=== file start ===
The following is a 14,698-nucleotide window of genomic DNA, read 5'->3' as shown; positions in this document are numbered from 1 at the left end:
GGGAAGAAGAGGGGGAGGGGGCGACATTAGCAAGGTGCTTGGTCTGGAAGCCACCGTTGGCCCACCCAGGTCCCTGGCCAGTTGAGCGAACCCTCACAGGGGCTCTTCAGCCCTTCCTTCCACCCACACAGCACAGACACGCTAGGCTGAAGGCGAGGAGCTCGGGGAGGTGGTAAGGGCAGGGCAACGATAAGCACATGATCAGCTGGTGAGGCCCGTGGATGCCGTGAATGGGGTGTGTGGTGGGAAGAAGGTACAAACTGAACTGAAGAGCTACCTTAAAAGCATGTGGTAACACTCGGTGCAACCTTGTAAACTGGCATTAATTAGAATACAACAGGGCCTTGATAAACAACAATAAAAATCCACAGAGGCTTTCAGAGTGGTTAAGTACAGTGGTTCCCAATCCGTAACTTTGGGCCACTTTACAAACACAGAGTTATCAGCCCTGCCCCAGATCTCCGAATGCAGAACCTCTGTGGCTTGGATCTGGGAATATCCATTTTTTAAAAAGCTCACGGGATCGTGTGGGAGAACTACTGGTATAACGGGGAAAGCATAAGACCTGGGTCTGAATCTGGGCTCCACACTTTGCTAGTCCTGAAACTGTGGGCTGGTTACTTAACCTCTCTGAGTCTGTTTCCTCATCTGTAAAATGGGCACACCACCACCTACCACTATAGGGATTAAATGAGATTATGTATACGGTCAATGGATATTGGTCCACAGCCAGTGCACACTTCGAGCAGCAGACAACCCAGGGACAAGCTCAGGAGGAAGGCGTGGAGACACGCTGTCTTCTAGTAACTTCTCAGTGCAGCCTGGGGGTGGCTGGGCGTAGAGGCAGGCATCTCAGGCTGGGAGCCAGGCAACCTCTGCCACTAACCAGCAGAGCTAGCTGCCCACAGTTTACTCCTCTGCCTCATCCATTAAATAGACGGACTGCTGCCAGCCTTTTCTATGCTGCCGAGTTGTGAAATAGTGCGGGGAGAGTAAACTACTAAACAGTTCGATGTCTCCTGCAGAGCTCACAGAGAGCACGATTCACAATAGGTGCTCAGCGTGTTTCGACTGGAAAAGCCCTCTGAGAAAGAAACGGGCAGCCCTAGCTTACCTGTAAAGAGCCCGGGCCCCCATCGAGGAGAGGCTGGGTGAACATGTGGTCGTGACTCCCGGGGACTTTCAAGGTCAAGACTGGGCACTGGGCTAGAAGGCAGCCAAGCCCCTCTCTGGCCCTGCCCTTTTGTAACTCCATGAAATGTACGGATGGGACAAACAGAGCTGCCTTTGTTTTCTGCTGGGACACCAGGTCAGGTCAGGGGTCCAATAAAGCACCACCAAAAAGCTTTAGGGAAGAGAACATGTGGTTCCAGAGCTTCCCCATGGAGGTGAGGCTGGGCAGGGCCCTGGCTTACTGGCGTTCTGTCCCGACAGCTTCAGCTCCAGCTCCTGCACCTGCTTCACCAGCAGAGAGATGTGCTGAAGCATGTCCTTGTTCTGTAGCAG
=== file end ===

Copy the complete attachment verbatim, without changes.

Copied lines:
The following is a 14,698-nucleotide window of genomic DNA, read 5'->3' as shown; positions in this document are numbered from 1 at the left end:
GGGAAGAAGAGGGGGAGGGGGCGACATTAGCAAGGTGCTTGGTCTGGAAGCCACCGTTGGCCCACCCAGGTCCCTGGCCAGTTGAGCGAACCCTCACAGGGGCTCTTCAGCCCTTCCTTCCACCCACACAGCACAGACACGCTAGGCTGAAGGCGAGGAGCTCGGGGAGGTGGTAAGGGCAGGGCAACGATAAGCACATGATCAGCTGGTGAGGCCCGTGGATGCCGTGAATGGGGTGTGTGGTGGGAAGAAGGTACAAACTGAACTGAAGAGCTACCTTAAAAGCATGTGGTAACACTCGGTGCAACCTTGTAAACTGGCATTAATTAGAATACAACAGGGCCTTGATAAACAACAATAAAAATCCACAGAGGCTTTCAGAGTGGTTAAGTACAGTGGTTCCCAATCCGTAACTTTGGGCCACTTTACAAACACAGAGTTATCAGCCCTGCCCCAGATCTCCGAATGCAGAACCTCTGTGGCTTGGATCTGGGAATATCCATTTTTTAAAAAGCTCACGGGATCGTGTGGGAGAACTACTGGTATAACGGGGAAAGCATAAGACCTGGGTCTGAATCTGGGCTCCACACTTTGCTAGTCCTGAAACTGTGGGCTGGTTACTTAACCTCTCTGAGTCTGTTTCCTCATCTGTAAAATGGGCACACCACCACCTACCACTATAGGGATTAAATGAGATTATGTATACGGTCAATGGATATTGGTCCACAGCCAGTGCACACTTCGAGCAGCAGACAACCCAGGGACAAGCTCAGGAGGAAGGCGTGGAGACACGCTGTCTTCTAGTAACTTCTCAGTGCAGCCTGGGGGTGGCTGGGCGTAGAGGCAGGCATCTCAGGCTGGGAGCCAGGCAACCTCTGCCACTAACCAGCAGAGCTAGCTGCCCACAGTTTACTCCTCTGCCTCATCCATTAAATAGACGGACTGCTGCCAGCCTTTTCTATGCTGCCGAGTTGTGAAATAGTGCGGGGAGAGTAAACTACTAAACAGTTCGATGTCTCCTGCAGAGCTCACAGAGAGCACGATTCACAATAGGTGCTCAGCGTGTTTCGACTGGAAAAGCCCTCTGAGAAAGAAACGGGCAGCCCTAGCTTACCTGTAAAGAGCCCGGGCCCCCATCGAGGAGAGGCTGGGTGAACATGTGGTCGTGACTCCCGGGGACTTTCAAGGTCAAGACTGGGCACTGGGCTAGAAGGCAGCCAAGCCCCTCTCTGGCCCTGCCCTTTTGTAACTCCATGAAATGTACGGATGGGACAAACAGAGCTGCCTTTGTTTTCTGCTGGGACACCAGGTCAGGTCAGGGGTCCAATAAAGCACCACCAAAAAGCTTTAGGGAAGAGAACATGTGGTTCCAGAGCTTCCCCATGGAGGTGAGGCTGGGCAGGGCCCTGGCTTACTGGCGTTCTGTCCCGACAGCTTCAGCTCCAGCTCCTGCACCTGCTTCACCAGCAGAGAGATGTGCTGAAGCATGTCCTTGTTCTGTAGCAG